Plastic Recycling and Manufacturing as Eco-Business

On a recent trip to northern Italy, I noticed that many of the gelato kiosks handed out napkins laced with plastic.  This made me wonder: in our era of pervasive plastics consumption, how could a curious eco-business entrepreneur make a go of plastic recycling and manufacturing? Here are some ideas to get you started.

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Understanding the Big Picture of Plastic Recycling

Plastic recycling on a mass scale begins with sorting. Plastics can be created from different polymers. Most plastic containers have identifiable markings such as a triangle, number, and abbreviation to identify plastic grade, thus polymers.  A basic plastics recycler will clean, shred, and bale the plastics. That end product would be sold for prevailing price per ton.

Once you have the basic business model in place, you can move into a more intricate plastic recycling business. To recycle and remanufacture, you need to sort, chip, and melt the plastic into pellets. Afterward, they can be manufactured into the typical plastics we see at our big box stores, such as plastic chairs and tables, coolers, or playground equipment.

Creating a Plastic Recycling Business Plan

Before you embark on any eco-business, you should really take the time to design a business plan. It will inform you before you ever get started about the pro’s and con’s of your eco-business vision.  Martin at The Houston Chronicle outlines what a tenable small business plan for a plastic recycling business plan might look like.

  • Market Research: Survey your local area as a plastic recycling market. Is a new plastic recycling company needed in your community? Are there existing local manufacturers who will pay for recycled plastics? If so, which kinds of plastic are in highest demand, and what will they pay for your recycled plastic?
  • Human Power: How will you gather recyclable plastic? What local connections do you have that would allow you to pick up their plastic refuse? Will you do the pickup yourself, seek out local community volunteers, or hire individuals?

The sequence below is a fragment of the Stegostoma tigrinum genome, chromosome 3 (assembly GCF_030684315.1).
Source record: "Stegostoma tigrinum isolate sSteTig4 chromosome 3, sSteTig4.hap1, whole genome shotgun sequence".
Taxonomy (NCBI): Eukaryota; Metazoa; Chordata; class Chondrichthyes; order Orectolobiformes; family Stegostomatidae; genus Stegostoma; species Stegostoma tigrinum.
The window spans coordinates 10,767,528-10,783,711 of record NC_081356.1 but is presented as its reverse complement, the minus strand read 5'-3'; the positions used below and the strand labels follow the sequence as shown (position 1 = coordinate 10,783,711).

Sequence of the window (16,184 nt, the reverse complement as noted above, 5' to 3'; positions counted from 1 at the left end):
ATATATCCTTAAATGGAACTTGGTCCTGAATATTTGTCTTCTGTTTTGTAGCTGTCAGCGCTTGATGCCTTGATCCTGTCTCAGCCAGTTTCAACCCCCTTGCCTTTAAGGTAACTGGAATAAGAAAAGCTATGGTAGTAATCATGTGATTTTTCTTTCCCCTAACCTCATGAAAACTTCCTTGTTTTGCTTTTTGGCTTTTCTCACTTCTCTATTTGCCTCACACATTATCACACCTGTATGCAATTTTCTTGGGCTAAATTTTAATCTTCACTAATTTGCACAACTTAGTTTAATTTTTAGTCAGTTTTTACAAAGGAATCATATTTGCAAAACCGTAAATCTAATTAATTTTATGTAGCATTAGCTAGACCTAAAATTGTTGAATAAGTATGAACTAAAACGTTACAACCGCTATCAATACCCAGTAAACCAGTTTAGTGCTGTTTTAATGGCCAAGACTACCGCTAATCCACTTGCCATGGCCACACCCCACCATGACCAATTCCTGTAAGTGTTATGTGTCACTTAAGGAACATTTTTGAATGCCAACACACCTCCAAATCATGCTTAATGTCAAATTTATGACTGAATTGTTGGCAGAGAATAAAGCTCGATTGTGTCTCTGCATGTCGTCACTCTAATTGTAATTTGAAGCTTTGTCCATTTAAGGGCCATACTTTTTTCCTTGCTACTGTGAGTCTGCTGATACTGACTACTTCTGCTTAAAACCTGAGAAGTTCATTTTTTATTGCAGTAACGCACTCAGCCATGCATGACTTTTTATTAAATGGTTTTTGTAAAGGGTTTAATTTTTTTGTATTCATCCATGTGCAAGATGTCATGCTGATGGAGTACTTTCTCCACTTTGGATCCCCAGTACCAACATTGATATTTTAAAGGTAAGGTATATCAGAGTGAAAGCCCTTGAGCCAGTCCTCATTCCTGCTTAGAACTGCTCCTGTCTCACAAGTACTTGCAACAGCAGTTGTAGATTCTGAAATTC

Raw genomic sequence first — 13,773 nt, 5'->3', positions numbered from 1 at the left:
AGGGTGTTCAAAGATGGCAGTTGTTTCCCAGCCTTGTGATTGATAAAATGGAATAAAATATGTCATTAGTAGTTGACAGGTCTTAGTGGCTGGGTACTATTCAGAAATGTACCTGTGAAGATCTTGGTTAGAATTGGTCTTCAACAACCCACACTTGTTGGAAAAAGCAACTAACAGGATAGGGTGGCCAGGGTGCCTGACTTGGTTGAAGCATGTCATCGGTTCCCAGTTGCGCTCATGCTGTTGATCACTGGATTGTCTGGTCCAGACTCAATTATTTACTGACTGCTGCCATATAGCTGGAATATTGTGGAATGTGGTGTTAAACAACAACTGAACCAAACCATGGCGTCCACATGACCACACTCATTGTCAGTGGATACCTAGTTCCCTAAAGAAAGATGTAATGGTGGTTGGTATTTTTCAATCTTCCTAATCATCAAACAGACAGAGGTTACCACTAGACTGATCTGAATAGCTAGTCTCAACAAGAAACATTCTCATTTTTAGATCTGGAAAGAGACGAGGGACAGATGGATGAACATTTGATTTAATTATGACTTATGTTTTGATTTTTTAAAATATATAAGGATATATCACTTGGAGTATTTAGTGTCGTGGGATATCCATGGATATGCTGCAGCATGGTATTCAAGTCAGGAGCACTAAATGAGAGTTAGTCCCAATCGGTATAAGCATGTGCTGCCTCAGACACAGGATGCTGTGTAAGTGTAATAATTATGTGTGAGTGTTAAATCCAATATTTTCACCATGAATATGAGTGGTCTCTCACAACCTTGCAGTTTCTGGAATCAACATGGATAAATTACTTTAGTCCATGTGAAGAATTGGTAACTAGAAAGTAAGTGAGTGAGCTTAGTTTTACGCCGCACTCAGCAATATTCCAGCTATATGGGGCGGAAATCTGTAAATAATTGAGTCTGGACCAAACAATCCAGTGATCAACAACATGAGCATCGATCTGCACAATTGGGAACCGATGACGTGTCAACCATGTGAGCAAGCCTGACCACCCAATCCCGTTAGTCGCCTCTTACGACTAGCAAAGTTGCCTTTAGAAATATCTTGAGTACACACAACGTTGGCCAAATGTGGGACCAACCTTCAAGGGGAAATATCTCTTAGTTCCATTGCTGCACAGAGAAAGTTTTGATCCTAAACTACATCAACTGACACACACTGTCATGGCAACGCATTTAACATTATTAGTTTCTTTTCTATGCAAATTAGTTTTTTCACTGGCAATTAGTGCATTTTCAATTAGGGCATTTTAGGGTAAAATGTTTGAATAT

• File the Paperwork: Once you’ve decided to take the plunge into plastic recycling, you’ll need to apply for a business license. Visit your city clerk’s office, fill out all the necessary forms, and wait. Don’t get started until you have legitimate licensure.
  • Location, Location: Where will your recycling enterprise take place? You’ll need a site for vehicles to drop off plastics. Moreover, you space to process the plastics. The closer you are to the local community, the more likely you’ll get that constant influx of donations and drop-off’s, too.
  • Accumulate Recycling Equipment: What types of equipment do you need in order to recycle plastic? Generally, recycling plastic requires shredders, crushers, extruders, washers, and solar dryers. You might be able to buy used. Or you may be able to outsource processing at the beginning to offset startup costs. Remember that you’ll also need a vehicle large enough to transport processed recyclables to buyers.
  • Spreading the Word: Design and execute a marketing plan. Let your local community know that you’re available to help your area become more environmentally sustaining through plastic recycling. Be sure to have a fast turnaround of pickup’s from interested businesses and homeowners so you establish a reputation of reliability.

Plastic Recycling is an Important yet Multi-Layered Eco-Business

Recycling plastic is an ambitious but important eco-business.  Yes, you’ll have a lot of advanced planning and research in store for you if you’re considering this as a realistic and sound business venture. The availability of plastic product, however, which is seemingly endless at this point in time, makes plastic recycling a viable business opportunity.

Photo credit: Wisconsin Department of Natural Resources via Foter.com / CC BY-ND

 

About the Author

writes from her home in Chepachet, RI, where she advocates with her lake association for chemical-free solutions to eradicate invasive species. She’s an organic gardener, nature lover, and semi-vegetarian (no red meat since 1980) who draws upon digital media literacy and learning to spread the word about sustainability issues. Please follow me on Twitter and Facebook and Google+